This story was told to me by my grandfather, one of the great keepers of this land; it is the tale of Wendingo, his mate Starr, and their two cubs Dawn and Sepa. They were the last of their kind, the last of the famed Australian Tasmanian tigers in existence. Their story began years ago when the last known tiger died in captivity and entered “the dreaming”: a place in time where all extinct animals go. However, there was a pair of tigers who were captured and secretly taken to the mainland to be sold. They escaped and fled into the bush where they vanished into folklore. Or did they? Roaming in secret from the Great Divided Range to the mystical Blue Mountains; Wendingo and his family were the current generation.
The last surviving Australian thylacines are very smart creatures; they have to be in order to stay hidden from human eyes. The cunning of a marsupial tiger is that it knows how to keep out of sight, as you travel it is always behind your back. No matter how quickly you may turn, it moves faster. Only on rare occasions do they make a mistake and are glimpsed by a farmer or a wandering bush walker. But in the blink of an eye they are gone like a word on the wind. But it is only a matter of time before they are discovered as humans encroach further and further into their dwindling habitation. Wendingo knew all this and had told Dawn and Sepa to always be careful and remember the way of their ancestors. Although Wendingo loved his family dearly and always put on a happy face, deep down inside he feared that soon they will have to enter “the dreaming”.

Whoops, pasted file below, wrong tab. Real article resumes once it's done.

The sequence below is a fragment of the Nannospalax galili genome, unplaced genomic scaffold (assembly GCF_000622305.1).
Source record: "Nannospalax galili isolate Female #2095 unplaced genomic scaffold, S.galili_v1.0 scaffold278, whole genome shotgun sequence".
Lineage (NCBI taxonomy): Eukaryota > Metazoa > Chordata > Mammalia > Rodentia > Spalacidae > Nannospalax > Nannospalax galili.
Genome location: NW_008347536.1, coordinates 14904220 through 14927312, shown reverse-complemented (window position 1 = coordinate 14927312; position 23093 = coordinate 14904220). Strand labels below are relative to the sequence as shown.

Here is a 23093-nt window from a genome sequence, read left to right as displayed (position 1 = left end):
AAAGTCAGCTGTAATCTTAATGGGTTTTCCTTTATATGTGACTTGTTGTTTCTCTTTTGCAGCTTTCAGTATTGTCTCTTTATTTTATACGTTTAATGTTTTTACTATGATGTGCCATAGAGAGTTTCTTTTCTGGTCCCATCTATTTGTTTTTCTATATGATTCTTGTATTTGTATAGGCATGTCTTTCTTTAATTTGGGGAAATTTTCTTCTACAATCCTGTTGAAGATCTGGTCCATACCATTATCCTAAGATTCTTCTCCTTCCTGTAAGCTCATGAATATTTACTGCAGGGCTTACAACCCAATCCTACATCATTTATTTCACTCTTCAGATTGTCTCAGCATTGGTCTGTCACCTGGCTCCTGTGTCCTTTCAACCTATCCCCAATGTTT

One fine sunny day while Wendingo was out hunting, Starr watched Dawn and Sepa playing with old Bob, a hypochondriac feral cat. Bob was constantly complaining about his old bones, bemoaning the easy life he had before he was dumped in the wild by his owners. He reminisces fondly about his lost luxuries, his place in front of the heater, the warm beds, and the lovely canned food. But on this day, old Bob was more interested in his sunbaking than the young Tigers playtime. Starr told her cubs that it was time for their bath, a chore that all children, whether human or animal dislike. Starr hustled her cubs off to the nearby stream.
It was a day like any other when the hunter found them. Jock was his name, and hunting was his game, he had been after the elusive Tasmanian tiger for a long, long time. He had always hunted animals and those he captured he sold to private collectors around the world. And he had a buyer who would pay big money for a live tiger. Starr put up a valiant fight to protect her children, but her skills were no match for a gun. A loud bang brought her to the ground. Miles away, Wendingo sensing Starr's fear and pain, let out a howl of anguish, as he rushed to her aid.
In the meantime Jock had captured the hapless Dawn and Sepa, but his attempts to take the injured Starr were thwarted by the courageous Bob, with old bones and all, he chased the hunter off. But even an old feral cat could not prevent the taking of Wendingo and Starr's cubs. When he arrived, it was to find Bob standing guard over the seriously injured Starr. Wendingo checked the wound and saw that it is was not an injury of the animal world and therefore did not know how to treat it. With Starr near death, and not a moment to spare, he took her to see the Wise One.